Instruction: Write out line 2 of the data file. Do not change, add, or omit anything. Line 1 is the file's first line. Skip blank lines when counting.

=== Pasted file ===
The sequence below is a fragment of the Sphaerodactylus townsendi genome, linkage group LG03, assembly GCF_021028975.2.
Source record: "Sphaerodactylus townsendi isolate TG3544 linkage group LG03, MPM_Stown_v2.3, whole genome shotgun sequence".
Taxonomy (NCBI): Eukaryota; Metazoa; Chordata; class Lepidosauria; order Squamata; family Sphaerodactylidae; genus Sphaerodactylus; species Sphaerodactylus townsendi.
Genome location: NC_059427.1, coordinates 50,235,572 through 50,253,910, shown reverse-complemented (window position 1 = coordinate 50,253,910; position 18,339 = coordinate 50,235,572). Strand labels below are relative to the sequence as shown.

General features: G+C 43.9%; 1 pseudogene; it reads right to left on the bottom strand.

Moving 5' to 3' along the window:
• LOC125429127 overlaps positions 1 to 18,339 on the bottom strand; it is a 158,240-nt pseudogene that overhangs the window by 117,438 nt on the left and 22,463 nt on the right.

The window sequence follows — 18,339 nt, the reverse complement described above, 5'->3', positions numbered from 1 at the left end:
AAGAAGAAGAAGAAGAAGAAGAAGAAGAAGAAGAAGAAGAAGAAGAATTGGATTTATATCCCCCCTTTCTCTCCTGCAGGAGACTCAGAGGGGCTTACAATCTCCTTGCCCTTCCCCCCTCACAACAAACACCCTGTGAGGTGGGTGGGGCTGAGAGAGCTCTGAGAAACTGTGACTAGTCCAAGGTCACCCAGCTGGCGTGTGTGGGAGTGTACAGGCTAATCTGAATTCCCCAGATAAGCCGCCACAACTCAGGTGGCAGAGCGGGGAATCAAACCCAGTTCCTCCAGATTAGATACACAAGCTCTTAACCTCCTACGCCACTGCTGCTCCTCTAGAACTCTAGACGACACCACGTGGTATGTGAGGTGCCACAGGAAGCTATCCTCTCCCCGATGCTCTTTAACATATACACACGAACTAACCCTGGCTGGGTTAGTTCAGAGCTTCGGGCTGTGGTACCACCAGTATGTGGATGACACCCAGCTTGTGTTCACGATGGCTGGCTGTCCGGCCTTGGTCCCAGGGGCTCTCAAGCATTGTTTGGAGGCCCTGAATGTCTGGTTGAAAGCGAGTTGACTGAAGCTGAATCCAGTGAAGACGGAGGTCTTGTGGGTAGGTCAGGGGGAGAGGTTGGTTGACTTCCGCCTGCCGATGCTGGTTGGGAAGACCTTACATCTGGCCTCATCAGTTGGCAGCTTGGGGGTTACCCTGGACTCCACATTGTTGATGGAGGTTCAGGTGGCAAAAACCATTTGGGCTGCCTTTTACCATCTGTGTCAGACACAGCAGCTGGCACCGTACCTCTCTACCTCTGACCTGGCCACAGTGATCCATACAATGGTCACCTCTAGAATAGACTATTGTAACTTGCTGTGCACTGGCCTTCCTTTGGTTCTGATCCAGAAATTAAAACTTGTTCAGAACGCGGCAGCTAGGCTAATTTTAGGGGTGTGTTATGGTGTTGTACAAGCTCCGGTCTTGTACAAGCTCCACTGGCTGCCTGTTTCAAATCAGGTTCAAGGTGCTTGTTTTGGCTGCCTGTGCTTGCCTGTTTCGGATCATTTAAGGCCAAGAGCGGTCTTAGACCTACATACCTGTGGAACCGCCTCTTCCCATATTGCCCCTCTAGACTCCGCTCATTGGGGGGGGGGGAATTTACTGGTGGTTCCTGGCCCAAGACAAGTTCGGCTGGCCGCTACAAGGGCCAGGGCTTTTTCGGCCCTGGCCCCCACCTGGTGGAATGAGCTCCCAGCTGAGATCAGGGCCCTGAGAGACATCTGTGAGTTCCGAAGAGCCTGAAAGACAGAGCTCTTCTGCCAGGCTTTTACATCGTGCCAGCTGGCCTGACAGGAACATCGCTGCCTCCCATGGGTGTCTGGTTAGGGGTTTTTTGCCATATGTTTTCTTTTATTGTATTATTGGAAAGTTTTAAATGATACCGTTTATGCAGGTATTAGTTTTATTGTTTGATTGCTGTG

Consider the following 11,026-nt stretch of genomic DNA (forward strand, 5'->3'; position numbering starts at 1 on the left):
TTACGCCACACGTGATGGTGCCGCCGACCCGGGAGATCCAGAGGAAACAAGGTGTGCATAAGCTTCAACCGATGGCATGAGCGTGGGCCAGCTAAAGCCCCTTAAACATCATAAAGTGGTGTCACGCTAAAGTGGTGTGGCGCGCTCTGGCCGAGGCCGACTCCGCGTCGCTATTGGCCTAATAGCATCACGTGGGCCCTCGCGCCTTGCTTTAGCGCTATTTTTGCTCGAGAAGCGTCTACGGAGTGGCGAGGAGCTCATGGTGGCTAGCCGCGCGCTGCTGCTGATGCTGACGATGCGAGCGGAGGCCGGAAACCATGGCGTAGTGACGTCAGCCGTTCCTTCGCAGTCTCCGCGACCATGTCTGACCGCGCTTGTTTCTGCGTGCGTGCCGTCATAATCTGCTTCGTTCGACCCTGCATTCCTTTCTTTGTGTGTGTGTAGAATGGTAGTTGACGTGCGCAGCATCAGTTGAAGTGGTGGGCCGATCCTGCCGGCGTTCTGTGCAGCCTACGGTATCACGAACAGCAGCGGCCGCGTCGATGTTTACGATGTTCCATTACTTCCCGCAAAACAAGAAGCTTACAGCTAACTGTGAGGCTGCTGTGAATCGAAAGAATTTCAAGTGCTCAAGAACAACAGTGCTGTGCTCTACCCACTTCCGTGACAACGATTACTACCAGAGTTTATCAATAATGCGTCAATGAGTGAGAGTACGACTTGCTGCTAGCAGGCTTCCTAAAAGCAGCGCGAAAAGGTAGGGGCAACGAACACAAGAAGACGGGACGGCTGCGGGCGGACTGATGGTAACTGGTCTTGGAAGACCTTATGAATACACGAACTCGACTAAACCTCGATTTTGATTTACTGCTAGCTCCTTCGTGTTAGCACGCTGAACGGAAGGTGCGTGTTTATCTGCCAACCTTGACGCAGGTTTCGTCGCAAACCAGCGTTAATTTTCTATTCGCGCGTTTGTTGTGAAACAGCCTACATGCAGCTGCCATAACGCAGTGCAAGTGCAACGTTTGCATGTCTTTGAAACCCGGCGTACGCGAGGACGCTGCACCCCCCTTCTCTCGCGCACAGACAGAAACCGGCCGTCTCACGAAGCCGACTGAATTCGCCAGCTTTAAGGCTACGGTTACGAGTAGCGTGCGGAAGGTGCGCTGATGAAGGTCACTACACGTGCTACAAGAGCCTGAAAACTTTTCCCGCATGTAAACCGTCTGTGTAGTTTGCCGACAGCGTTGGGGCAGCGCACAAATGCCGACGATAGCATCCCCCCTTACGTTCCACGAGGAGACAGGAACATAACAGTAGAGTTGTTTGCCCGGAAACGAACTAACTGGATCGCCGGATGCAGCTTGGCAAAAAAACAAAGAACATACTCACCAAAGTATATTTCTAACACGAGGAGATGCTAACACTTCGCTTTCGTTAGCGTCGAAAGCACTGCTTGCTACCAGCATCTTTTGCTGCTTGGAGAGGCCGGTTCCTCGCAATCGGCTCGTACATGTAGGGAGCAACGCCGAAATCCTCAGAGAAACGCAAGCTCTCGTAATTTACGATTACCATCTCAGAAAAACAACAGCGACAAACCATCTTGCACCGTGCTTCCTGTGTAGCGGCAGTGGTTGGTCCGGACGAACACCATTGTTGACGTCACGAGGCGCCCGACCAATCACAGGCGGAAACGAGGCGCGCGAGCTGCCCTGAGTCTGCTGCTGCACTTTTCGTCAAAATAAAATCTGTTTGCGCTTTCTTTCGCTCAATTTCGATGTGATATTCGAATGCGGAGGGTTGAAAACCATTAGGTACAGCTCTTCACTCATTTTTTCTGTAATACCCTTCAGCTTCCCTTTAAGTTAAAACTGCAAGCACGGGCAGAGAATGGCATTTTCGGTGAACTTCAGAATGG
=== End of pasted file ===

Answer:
Source record: "Sphaerodactylus townsendi isolate TG3544 linkage group LG03, MPM_Stown_v2.3, whole genome shotgun sequence".